Record Store Day: Don't forget the actual record store, America's 'musical town square'
Austin's a special place. I came here in a camper three years ago and couldn't leave. Michigan was my home before I went nomad, driving for years and eventually dropping anchor in Texas. This city changed my life. I live in a house now and play mandolin in a band called Cunto!, a folk-punk shit show, unbeknownst to the circle of traditional pickers in my family. The writer of this column's predecessor, Margaret Moser, found me working in a South Austin head shop and introduced me to the Chronicle. I live for music. I'm at shows, in the stores, on the streets following the sounds. I'm with you, waiting in line to see my favorite acts every night – sneaking in if the show sells out. I believe a concert can change your life. I believe DIY spirit is relevant at even the highest levels of music. I believe in the present. Jaded "back in the day" people be damned! Inspiring music is all around you, but you'll never hear it if you're caught up in talking about how cool Austin used to be. I believe barriers between bands and audiences deserve to be knocked over so we can all sing into the same microphone. And I believe this clusterfuck is a community.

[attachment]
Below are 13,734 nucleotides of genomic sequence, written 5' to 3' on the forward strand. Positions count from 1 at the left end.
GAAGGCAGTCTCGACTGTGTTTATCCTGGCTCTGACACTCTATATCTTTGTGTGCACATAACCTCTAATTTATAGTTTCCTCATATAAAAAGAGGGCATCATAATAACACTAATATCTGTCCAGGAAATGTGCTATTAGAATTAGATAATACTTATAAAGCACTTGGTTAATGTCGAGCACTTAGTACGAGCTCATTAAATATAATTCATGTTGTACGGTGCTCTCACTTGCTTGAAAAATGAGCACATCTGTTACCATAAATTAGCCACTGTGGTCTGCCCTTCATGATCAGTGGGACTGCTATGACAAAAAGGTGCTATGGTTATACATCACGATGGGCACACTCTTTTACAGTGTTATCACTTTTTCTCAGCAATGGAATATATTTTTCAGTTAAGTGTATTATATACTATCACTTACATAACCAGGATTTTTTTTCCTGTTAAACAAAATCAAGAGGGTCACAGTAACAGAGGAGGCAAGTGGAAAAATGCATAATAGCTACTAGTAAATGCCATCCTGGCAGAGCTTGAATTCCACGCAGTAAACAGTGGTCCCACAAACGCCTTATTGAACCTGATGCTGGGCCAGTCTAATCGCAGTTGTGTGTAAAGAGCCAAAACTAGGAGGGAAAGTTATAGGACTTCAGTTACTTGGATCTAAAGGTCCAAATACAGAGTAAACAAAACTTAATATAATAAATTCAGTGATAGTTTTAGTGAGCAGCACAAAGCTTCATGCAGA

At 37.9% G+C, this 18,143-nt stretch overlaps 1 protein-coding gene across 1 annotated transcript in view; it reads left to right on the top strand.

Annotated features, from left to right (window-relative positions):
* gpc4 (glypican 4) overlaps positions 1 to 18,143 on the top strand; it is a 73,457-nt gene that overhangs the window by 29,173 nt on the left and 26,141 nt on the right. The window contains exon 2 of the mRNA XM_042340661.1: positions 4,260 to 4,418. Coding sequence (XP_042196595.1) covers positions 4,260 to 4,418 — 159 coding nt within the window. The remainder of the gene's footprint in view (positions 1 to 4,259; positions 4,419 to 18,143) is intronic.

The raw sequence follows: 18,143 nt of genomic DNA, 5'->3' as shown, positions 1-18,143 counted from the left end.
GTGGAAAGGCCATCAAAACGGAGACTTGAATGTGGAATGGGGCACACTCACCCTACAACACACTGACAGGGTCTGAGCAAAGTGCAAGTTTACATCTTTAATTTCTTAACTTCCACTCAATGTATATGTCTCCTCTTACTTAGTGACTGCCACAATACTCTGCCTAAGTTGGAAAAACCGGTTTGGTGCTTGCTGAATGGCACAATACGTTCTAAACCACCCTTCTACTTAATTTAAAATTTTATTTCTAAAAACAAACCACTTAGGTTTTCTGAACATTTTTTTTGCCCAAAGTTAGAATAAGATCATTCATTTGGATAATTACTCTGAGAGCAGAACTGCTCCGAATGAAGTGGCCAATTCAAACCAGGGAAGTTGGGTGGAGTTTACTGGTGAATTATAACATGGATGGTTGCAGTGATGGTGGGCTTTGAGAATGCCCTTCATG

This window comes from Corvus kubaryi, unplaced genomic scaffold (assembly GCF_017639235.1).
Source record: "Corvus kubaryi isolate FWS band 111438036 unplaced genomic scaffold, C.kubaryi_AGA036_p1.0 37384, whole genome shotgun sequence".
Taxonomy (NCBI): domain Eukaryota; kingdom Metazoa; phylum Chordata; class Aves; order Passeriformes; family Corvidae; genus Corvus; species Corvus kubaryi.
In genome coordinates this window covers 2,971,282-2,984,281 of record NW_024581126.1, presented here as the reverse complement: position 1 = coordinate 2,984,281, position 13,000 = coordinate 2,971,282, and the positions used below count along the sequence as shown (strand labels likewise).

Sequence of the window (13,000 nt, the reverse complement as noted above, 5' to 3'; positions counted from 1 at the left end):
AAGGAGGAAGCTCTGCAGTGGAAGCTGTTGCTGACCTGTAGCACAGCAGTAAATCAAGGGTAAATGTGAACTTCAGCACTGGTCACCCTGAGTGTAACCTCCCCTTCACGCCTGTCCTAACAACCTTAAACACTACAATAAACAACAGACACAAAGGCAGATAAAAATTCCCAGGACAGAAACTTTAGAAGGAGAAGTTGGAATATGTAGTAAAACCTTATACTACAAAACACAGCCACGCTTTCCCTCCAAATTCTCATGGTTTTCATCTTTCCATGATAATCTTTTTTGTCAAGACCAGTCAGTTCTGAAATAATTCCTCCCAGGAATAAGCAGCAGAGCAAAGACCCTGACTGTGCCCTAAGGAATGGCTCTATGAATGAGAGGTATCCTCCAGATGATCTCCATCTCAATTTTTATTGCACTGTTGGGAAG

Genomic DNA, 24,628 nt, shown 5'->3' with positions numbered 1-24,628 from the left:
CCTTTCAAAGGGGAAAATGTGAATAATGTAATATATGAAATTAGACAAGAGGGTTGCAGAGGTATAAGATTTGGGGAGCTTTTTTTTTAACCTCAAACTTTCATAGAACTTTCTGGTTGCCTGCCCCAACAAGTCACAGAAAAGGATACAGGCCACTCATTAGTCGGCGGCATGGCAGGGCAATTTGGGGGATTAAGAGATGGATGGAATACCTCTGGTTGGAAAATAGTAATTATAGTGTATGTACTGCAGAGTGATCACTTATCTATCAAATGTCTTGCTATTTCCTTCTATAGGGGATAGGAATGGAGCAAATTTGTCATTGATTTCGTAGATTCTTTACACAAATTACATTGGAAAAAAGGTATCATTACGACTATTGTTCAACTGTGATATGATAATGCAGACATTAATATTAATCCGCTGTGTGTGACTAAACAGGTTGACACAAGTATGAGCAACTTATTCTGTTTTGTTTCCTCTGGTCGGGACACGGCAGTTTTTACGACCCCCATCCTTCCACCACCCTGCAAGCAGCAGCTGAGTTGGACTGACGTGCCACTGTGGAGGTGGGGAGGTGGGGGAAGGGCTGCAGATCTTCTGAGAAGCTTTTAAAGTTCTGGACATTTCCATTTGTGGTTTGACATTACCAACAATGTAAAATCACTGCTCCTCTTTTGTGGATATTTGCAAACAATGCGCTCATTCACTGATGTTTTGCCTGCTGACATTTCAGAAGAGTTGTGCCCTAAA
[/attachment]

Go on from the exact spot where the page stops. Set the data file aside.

Record Store Day
Don't think of Record Store Day as a chance to nab rare vinyl, like a limited-edition 7-inch from the Black Angels with two delicately performed tracks: "Watch Out Boy," which rides a respiring harmonium, and the beautiful oldies rewind "I'd Rather Be Lonely." Or rising bluesman Gary Clark Jr. pressed to wax with Presents HWUL Raw Cuts Vol. 1. Such primo pieces can promote a mentality of exclusivity in a necessarily democratic environment when in fact the day is about the record store, one of America's key institutions. "It's the musical town square, a meeting place where us music geeks go connect with others like us," says John T. Kunz, owner of Waterloo Records. Experience one on April 21, and come back often.